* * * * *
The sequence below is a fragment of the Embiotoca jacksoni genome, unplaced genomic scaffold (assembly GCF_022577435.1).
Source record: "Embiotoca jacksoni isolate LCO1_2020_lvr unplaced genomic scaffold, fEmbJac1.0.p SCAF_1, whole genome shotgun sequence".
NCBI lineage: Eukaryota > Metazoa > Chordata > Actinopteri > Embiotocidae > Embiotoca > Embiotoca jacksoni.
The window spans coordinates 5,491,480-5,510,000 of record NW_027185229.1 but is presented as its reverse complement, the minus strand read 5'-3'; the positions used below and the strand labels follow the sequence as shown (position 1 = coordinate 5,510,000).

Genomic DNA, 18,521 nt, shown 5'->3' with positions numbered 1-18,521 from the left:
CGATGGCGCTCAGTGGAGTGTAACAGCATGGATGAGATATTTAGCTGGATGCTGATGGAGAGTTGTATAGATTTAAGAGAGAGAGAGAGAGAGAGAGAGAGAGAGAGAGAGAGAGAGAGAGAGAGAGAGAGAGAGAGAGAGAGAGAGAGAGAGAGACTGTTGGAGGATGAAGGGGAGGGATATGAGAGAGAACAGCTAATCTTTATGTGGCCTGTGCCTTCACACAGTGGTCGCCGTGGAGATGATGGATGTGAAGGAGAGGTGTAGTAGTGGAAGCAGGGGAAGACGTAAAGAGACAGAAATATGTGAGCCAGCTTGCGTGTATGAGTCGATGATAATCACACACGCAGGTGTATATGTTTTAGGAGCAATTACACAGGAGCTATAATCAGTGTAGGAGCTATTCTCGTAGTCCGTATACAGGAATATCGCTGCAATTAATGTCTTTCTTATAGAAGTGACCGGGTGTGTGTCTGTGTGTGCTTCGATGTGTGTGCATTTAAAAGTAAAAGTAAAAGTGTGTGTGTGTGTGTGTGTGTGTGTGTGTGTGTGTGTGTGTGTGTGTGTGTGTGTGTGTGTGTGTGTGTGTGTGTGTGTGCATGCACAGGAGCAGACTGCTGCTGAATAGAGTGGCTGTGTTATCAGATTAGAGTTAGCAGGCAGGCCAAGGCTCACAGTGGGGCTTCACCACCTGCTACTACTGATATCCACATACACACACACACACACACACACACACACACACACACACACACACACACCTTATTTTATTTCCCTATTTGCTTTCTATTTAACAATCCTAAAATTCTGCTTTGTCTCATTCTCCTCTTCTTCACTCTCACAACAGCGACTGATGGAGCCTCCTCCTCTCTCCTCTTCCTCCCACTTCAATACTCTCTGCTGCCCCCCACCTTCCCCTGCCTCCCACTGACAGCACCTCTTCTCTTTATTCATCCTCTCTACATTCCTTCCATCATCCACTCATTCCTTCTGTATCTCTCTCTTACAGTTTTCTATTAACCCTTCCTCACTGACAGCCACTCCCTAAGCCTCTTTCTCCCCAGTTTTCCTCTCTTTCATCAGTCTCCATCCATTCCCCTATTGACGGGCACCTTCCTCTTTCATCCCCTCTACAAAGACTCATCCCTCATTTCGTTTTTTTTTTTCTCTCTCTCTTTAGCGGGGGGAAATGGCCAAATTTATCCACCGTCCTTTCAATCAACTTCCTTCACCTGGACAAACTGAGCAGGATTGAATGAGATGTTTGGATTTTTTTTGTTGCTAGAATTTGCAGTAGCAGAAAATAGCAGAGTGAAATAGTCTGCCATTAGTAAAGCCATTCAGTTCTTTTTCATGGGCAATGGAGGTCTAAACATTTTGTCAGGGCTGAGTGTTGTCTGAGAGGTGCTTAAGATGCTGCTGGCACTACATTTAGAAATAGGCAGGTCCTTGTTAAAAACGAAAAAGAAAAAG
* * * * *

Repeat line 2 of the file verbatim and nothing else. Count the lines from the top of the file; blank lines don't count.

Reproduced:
Source record: "Embiotoca jacksoni isolate LCO1_2020_lvr unplaced genomic scaffold, fEmbJac1.0.p SCAF_1, whole genome shotgun sequence".